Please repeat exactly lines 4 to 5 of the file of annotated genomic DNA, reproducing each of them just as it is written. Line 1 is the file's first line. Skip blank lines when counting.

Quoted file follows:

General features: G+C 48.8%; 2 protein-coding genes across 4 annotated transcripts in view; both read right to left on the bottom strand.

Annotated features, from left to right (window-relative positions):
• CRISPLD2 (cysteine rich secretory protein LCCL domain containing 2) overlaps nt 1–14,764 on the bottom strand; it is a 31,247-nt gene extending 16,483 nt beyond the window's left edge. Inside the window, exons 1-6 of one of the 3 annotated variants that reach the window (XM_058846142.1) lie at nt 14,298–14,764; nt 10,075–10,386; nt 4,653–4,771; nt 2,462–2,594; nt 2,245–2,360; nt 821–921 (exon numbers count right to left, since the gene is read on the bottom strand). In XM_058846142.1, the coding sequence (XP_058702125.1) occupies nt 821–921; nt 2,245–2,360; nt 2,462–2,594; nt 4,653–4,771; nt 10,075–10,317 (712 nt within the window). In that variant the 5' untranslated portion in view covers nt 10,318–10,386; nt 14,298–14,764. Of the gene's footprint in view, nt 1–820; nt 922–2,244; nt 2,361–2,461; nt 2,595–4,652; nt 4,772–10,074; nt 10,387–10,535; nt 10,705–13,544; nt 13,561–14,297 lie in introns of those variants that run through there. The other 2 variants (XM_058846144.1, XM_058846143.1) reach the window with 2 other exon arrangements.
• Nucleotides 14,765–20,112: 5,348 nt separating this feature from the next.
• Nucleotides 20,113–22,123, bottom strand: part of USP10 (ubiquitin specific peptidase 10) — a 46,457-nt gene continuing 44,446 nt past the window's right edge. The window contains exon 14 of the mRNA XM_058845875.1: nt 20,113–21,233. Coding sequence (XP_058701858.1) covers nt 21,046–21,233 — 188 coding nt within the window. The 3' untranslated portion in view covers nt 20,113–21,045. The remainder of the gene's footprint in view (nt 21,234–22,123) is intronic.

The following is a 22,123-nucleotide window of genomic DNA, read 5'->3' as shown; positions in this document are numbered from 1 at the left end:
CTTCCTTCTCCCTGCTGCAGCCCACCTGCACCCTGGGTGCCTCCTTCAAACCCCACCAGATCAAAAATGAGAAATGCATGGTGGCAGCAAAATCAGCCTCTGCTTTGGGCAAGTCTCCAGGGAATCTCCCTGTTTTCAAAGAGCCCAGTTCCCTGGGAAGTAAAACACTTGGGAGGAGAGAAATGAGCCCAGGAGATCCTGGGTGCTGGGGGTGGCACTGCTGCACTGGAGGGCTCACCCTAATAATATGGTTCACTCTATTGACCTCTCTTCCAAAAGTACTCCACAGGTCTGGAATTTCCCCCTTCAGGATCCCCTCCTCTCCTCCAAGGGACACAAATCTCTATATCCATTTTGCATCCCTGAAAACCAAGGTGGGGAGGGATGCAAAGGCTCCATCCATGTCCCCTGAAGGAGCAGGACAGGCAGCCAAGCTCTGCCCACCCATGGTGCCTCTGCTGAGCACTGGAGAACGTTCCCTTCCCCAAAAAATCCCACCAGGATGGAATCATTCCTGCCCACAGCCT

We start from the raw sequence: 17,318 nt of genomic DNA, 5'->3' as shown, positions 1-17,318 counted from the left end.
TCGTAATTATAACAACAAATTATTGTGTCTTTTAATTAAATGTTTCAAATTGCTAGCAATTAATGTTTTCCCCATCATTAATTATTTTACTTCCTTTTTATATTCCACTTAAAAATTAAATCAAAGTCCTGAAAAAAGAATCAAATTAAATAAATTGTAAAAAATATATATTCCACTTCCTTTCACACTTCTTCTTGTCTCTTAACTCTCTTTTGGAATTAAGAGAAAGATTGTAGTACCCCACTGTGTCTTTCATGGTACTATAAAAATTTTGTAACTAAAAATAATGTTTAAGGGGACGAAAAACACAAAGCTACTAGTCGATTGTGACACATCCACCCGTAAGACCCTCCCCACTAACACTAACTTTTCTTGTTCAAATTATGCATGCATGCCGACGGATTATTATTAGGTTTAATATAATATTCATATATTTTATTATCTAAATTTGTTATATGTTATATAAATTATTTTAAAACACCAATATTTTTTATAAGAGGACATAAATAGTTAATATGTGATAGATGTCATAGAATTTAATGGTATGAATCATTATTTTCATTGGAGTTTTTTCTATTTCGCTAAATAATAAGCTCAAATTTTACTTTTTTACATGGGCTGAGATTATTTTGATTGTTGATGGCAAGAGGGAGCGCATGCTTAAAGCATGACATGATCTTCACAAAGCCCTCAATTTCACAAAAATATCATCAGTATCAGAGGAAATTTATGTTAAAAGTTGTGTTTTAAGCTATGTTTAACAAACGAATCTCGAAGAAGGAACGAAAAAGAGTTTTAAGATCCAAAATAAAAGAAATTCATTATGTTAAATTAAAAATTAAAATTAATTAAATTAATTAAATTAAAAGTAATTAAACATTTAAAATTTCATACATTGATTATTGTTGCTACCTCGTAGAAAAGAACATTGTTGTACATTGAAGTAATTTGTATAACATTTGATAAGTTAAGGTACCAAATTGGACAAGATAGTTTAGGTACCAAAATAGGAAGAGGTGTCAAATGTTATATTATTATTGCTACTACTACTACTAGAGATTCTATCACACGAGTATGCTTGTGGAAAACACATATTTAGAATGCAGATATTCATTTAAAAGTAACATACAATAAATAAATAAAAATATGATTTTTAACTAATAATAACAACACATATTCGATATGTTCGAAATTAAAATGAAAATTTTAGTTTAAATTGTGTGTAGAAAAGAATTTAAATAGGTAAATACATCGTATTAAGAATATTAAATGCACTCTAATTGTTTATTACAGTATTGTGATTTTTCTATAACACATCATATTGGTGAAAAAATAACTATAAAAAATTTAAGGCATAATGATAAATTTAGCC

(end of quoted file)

• Nucleotides 14,765–20,112: 5,348 nt separating this feature from the next.
• Nucleotides 20,113–22,123, bottom strand: part of USP10 (ubiquitin specific peptidase 10) — a 46,457-nt gene continuing 44,446 nt past the window's right edge. The window contains exon 14 of the mRNA XM_058845875.1: nt 20,113–21,233. Coding sequence (XP_058701858.1) covers nt 21,046–21,233 — 188 coding nt within the window. The 3' untranslated portion in view covers nt 20,113–21,045. The remainder of the gene's footprint in view (nt 21,234–22,123) is intronic.